Depending on the complexity of your manufacturing equipment, it may not be possible to check every surface, roller, etc. that the film touches.
Two things in your favor:
1. You probably are a dry manufacturing environment that does support microbial growth.
2. Plastic film does not support microbial growth.
As mentioned above, if you do random swabbing to show no hazardous levels of harmful microbes, then you indirectly show no contamination for any surfaces that had been contacted by the film. A 3rd party lab should be able to advise what frequency would be sufficient.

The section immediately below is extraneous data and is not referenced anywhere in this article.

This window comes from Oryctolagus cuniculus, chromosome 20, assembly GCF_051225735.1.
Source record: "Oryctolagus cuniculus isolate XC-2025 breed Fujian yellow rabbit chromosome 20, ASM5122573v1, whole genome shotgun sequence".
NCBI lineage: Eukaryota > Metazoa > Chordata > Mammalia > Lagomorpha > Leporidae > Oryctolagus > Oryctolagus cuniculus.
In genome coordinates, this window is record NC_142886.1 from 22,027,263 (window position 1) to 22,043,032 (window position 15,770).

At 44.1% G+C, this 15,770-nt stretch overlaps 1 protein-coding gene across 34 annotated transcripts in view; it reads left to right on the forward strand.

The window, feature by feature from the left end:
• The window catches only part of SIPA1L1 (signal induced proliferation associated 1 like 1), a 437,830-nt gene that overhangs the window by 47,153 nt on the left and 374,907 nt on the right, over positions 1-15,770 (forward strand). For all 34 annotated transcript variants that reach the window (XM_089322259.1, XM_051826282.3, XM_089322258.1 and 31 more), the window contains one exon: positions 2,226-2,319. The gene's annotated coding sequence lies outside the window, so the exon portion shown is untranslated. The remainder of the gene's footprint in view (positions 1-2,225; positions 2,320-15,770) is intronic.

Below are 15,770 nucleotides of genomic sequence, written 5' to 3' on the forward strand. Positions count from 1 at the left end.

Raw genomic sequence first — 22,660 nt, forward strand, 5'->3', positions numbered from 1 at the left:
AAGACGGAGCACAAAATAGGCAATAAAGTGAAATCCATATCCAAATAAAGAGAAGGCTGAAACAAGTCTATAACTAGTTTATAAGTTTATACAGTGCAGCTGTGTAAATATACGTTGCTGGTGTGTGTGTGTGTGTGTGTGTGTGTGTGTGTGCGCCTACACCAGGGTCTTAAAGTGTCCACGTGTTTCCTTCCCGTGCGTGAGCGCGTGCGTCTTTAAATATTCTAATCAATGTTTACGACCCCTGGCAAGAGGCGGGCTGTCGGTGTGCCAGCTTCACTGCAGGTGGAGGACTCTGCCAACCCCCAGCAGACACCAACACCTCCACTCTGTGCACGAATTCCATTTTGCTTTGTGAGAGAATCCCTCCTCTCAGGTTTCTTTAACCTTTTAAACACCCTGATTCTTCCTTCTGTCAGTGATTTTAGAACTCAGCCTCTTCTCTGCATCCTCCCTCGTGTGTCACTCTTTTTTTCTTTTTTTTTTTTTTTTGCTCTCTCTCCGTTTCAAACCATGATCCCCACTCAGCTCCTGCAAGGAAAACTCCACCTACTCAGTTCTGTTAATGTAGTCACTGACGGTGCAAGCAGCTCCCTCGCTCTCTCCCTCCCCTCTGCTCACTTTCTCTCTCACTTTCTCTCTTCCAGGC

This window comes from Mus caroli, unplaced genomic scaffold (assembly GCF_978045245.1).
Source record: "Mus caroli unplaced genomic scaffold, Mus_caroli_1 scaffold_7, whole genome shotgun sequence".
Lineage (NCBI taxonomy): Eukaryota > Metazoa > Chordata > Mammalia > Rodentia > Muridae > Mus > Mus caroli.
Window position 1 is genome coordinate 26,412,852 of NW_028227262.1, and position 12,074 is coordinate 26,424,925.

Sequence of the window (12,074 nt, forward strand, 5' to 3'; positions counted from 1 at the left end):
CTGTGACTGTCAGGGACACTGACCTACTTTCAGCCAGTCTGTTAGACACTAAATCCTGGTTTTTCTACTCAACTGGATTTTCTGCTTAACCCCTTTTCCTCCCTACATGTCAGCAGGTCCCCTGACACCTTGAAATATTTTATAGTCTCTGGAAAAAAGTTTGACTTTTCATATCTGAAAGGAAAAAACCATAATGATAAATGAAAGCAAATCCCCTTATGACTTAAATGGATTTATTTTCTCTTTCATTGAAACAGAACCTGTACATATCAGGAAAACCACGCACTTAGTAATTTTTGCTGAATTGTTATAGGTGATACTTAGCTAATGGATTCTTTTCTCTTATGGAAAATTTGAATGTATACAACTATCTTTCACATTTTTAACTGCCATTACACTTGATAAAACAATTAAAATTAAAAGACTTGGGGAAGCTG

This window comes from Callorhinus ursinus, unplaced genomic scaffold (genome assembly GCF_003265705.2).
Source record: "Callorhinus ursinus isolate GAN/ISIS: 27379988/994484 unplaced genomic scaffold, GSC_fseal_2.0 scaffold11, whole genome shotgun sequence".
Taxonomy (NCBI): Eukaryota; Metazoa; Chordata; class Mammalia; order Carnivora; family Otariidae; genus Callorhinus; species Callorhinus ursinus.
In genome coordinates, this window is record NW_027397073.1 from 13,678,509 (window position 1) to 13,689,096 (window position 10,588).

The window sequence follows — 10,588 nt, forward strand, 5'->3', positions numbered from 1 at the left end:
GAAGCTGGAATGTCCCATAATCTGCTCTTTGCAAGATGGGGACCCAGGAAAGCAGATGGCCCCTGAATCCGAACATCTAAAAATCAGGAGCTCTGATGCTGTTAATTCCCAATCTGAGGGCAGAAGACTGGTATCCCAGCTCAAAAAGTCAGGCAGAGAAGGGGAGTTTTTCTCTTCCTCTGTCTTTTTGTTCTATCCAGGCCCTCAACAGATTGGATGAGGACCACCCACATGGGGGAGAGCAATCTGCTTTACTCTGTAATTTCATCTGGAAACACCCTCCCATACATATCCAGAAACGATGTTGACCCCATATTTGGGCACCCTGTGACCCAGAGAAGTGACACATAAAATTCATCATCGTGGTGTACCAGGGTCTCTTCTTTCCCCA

They should be able to suggest a reduced testing frequency after you have shown a trend of negative results.
There will be microbes present on all surfaces, including skin and clothing, but it usually is below a hazardous level. This is probably why Charles C. raised the question about what standard you are referencing.
Although their might be no bacteria after extruding, the bacteria that is in the air will eventually settle on any exposed surface of equipment or product. This implies that you should be covering your film during storage, and covering machines during any maintenance that may spread contamination onto the equipment.